When Republicans failed to fulfill their promise to repeal Obamacare this summer, they gave up not only an opportunity to improve health care policy but also an opportunity to show that someone in elected office has taken notice of the problem of the growth of arbitrary government power.
Certainly, retethering our government to constitutional constraints will require much more than just repealing the Affordable Care Act, but, as they say, you have to start somewhere. And the ACA was as good a place as any to start because of the myriad ways the law did damage to the presumption that political power in America is limited in scope, institutionally checked, and answerable to voters.
By now quite a number of constitutional and legal disputes about Obamacare are familiar: Can the power to tax be used not merely for raising revenue but to control behavior, for example, to induce purchase of the “right” kind of health insurance? Does “established by a State” mean “established by a State or the federal government”? Does a directive of an executive agency trump a provision of the law governing what health insurance is available to Congress itself? Can one Congress hand over decisions about health program reimbursements to an independent agency and put that delegation beyond the power of future Congresses to reclaim? Can the government provide subsidies to insurers for which Congress never appropriated the funds?
So far the answers to those questions, unfortunately, have been yes. But consider some even more basic matters. The Constitution gives all legislative powers to Congress, yet the ACA instructs the Department of Health and Human Services to write all manner of rules about how insurance markets are to function. These include rules about what health care services must be in employer plans, what services must be in individual plans, and what proportion of their revenues insurers must spend on health services and what counts as health services toward satisfying that requirement. Do we elect members of Congress merely so that they can tell the executive branch to achieve good things?
For a statute to operate as a law, it must contain rules that are clear enough for people to know what their legal obligations are. But Obamacare instructs HHS to exercise authority over matters that will defy the setting of clear standards. These include figuring out what insurance prices are reasonable and how to measure plan value, quality, and performance. Beyond those provisions, HHS may certify or not certify a plan for participation in the exchanges according to what it judges the public interest to be. Health insurance providers have no way of knowing for certain what they must do to ensure that they will be allowed to compete in the market.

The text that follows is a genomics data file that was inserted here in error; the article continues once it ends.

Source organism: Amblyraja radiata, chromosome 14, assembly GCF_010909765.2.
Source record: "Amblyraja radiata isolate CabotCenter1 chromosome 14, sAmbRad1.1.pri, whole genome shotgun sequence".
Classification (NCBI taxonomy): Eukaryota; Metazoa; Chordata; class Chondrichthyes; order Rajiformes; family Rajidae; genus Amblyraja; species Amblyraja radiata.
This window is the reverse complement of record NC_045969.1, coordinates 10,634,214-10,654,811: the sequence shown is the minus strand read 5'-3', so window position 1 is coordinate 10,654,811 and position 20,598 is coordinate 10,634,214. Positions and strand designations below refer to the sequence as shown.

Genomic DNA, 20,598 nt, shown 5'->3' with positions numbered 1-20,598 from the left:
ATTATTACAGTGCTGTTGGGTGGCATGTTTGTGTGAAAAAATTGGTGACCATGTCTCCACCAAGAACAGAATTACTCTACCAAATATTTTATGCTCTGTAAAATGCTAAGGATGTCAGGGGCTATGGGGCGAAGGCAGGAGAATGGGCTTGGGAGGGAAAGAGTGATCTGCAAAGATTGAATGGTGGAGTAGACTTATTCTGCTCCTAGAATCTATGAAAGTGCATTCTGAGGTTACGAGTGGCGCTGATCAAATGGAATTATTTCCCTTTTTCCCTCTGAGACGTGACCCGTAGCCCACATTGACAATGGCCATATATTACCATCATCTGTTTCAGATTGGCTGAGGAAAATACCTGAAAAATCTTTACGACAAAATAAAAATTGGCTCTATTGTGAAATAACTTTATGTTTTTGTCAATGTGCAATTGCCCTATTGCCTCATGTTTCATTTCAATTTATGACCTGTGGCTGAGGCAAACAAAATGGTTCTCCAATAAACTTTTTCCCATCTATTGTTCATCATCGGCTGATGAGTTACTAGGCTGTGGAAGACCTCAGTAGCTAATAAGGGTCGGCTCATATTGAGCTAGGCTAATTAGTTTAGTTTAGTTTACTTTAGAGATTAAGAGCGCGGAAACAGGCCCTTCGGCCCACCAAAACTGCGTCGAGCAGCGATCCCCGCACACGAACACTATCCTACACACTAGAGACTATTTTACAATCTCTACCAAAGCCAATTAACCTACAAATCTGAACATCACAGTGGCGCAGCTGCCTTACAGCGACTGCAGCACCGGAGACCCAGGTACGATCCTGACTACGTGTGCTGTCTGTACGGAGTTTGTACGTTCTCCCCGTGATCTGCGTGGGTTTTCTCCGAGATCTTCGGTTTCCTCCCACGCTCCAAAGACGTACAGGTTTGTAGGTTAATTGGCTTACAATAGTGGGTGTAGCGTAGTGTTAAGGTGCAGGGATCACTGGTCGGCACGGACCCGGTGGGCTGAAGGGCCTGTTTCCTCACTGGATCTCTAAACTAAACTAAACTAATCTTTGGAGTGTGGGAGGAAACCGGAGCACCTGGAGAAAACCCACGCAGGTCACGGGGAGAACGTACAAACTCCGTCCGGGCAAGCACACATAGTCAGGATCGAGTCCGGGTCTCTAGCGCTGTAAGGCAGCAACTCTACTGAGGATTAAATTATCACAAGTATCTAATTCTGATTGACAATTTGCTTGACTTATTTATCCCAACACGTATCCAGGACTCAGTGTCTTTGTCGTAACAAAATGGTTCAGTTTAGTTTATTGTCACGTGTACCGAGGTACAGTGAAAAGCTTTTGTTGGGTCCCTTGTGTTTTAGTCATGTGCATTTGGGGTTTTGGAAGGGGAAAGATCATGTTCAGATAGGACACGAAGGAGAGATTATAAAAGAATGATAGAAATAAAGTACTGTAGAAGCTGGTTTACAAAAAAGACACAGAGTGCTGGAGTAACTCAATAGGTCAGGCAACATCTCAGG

Then there are the various administrative delays and suspensions of ACA provisions. These actions constitute another kind of intrusion on the lawmaking power. That is true even where the statute provides an authority to waive or suspend a requirement, because laws that are selectively enforced are not laws. When the Obama administration realized that Obamacare’s insurance market rules were going to deprive too many voters of insurance options that they valued, they began delaying the law’s requirements. The end dates for non-compliant plans were pushed back. The insurance mandate on employers was delayed—twice. Enforcement of the individual mandate was suspended. According to the Galen Institute’s count, the Obama administration unilaterally altered Obamacare over 40 times.
Obamacare’s assaults on the rule of law were made possible by a century of constitutional norms breaking down. That story is the story of progressive efforts to replace the Constitution’s design for self-government with an administrative state run by experts. We can start thinking about how to recover the Founders’ design by reading Adam Gustafson’s article at page 22 and our interview with Joseph Postell at page 15.
Alex Adrianson edits The Insider.
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